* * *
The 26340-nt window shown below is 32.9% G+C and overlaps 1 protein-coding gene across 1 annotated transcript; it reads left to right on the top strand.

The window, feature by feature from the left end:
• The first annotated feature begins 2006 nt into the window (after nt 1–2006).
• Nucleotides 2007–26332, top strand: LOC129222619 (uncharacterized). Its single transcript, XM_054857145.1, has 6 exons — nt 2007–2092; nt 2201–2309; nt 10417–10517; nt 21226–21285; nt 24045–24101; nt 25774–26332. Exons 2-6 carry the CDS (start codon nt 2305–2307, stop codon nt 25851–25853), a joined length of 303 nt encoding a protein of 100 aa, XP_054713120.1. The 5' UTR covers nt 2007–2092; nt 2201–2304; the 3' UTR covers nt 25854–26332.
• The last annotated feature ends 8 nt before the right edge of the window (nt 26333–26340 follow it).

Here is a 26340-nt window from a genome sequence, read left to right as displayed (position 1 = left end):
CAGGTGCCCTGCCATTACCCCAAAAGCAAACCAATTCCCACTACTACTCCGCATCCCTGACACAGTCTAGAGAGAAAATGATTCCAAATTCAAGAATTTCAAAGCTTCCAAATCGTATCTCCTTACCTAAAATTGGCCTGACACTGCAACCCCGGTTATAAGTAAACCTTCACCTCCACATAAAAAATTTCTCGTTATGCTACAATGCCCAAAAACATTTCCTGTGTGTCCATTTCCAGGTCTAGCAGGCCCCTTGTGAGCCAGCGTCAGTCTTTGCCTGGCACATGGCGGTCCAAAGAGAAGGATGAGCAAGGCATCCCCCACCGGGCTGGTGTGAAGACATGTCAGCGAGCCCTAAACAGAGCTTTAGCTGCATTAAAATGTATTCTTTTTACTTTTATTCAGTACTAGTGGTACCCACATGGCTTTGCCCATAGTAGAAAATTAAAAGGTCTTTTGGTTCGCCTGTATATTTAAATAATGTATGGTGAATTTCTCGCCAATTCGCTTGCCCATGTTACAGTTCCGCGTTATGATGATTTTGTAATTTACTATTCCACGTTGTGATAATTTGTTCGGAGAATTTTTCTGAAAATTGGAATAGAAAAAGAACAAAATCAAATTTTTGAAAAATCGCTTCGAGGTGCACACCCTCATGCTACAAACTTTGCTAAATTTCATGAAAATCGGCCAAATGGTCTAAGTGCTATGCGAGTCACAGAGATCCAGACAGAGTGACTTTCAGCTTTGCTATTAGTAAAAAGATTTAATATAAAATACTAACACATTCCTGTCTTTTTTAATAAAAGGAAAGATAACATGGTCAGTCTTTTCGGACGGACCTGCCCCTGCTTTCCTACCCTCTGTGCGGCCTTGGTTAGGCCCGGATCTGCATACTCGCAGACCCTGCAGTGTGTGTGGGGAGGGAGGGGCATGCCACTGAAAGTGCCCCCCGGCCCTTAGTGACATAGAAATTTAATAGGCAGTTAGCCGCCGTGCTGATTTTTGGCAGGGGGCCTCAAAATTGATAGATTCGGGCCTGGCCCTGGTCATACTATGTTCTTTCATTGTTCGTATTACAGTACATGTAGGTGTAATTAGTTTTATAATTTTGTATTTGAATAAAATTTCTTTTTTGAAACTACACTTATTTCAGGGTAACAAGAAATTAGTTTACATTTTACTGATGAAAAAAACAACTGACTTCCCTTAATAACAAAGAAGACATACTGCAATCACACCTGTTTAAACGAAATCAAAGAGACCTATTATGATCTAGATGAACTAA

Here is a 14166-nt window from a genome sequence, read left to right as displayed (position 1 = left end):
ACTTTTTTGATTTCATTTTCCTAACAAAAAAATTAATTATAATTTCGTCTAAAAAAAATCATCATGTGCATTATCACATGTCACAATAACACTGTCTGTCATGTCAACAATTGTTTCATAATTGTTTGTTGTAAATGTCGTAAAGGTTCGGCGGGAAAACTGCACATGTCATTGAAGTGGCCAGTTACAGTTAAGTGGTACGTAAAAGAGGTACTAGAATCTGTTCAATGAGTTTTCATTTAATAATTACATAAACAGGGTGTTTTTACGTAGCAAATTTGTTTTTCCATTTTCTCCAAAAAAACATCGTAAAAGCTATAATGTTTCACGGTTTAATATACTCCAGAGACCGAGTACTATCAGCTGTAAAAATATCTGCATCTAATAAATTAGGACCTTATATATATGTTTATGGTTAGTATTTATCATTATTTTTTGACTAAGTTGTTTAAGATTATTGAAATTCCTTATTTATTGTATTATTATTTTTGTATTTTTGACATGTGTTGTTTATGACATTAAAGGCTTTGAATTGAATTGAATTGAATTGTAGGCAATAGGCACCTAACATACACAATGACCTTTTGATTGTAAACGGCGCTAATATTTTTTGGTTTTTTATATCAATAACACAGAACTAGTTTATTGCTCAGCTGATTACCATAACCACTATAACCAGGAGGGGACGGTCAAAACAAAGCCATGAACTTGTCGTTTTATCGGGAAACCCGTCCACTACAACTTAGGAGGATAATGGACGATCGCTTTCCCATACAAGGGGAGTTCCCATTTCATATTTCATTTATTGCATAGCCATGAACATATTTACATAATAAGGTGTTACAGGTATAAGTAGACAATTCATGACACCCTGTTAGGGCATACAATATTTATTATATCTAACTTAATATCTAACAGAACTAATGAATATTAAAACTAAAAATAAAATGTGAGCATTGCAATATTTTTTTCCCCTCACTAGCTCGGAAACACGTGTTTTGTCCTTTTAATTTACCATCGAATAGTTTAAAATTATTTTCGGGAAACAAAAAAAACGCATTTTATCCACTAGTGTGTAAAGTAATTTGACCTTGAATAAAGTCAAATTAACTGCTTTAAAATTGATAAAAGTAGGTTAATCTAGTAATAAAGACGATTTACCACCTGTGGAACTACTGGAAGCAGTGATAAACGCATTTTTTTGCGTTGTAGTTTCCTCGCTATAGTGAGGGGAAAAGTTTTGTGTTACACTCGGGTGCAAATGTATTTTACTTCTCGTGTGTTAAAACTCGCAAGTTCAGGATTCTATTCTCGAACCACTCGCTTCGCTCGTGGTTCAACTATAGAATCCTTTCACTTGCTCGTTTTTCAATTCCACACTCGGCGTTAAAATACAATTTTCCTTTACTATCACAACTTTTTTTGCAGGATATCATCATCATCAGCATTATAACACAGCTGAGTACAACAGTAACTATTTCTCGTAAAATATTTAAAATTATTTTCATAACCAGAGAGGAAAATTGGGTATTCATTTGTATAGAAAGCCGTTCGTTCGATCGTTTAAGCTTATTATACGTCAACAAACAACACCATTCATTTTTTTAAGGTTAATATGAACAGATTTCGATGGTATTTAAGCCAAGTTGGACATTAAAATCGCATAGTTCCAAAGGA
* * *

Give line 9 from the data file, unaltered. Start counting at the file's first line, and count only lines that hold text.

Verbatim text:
ACTTTTTTGATTTCATTTTCCTAACAAAAAAATTAATTATAATTTCGTCTAAAAAAAATCATCATGTGCATTATCACATGTCACAATAACACTGTCTGTCATGTCAACAATTGTTTCATAATTGTTTGTTGTAAATGTCGTAAAGGTTCGGCGGGAAAACTGCACATGTCATTGAAGTGGCCAGTTACAGTTAAGTGGTACGTAAAAGAGGTACTAGAATCTGTTCAATGAGTTTTCATTTAATAATTACATAAACAGGGTGTTTTTACGTAGCAAATTTGTTTTTCCATTTTCTCCAAAAAAACATCGTAAAAGCTATAATGTTTCACGGTTTAATATACTCCAGAGACCGAGTACTATCAGCTGTAAAAATATCTGCATCTAATAAATTAGGACCTTATATATATGTTTATGGTTAGTATTTATCATTATTTTTTGACTAAGTTGTTTAAGATTATTGAAATTCCTTATTTATTGTATTATTATTTTTGTATTTTTGACATGTGTTGTTTATGACATTAAAGGCTTTGAATTGAATTGAATTGAATTGTAGGCAATAGGCACCTAACATACACAATGACCTTTTGATTGTAAACGGCGCTAATATTTTTTGGTTTTTTATATCAATAACACAGAACTAGTTTATTGCTCAGCTGATTACCATAACCACTATAACCAGGAGGGGACGGTCAAAACAAAGCCATGAACTTGTCGTTTTATCGGGAAACCCGTCCACTACAACTTAGGAGGATAATGGACGATCGCTTTCCCATACAAGGGGAGTTCCCATTTCATATTTCATTTATTGCATAGCCATGAACATATTTACATAATAAGGTGTTACAGGTATAAGTAGACAATTCATGACACCCTGTTAGGGCATACAATATTTATTATATCTAACTTAATATCTAACAGAACTAATGAATATTAAAACTAAAAATAAAATGTGAGCATTGCAATATTTTTTTCCCCTCACTAGCTCGGAAACACGTGTTTTGTCCTTTTAATTTACCATCGAATAGTTTAAAATTATTTTCGGGAAACAAAAAAAACGCATTTTATCCACTAGTGTGTAAAGTAATTTGACCTTGAATAAAGTCAAATTAACTGCTTTAAAATTGATAAAAGTAGGTTAATCTAGTAATAAAGACGATTTACCACCTGTGGAACTACTGGAAGCAGTGATAAACGCATTTTTTTGCGTTGTAGTTTCCTCGCTATAGTGAGGGGAAAAGTTTTGTGTTACACTCGGGTGCAAATGTATTTTACTTCTCGTGTGTTAAAACTCGCAAGTTCAGGATTCTATTCTCGAACCACTCGCTTCGCTCGTGGTTCAACTATAGAATCCTTTCACTTGCTCGTTTTTCAATTCCACACTCGGCGTTAAAATACAATTTTCCTTTACTATCACAACTTTTTTTGCAGGATATCATCATCATCAGCATTATAACACAGCTGAGTACAACAGTAACTATTTCTCGTAAAATATTTAAAATTATTTTCATAACCAGAGAGGAAAATTGGGTATTCATTTGTATAGAAAGCCGTTCGTTCGATCGTTTAAGCTTATTATACGTCAACAAACAACACCATTCATTTTTTTAAGGTTAATATGAACAGATTTCGATGGTATTTAAGCCAAGTTGGACATTAAAATCGCATAGTTCCAAAGGA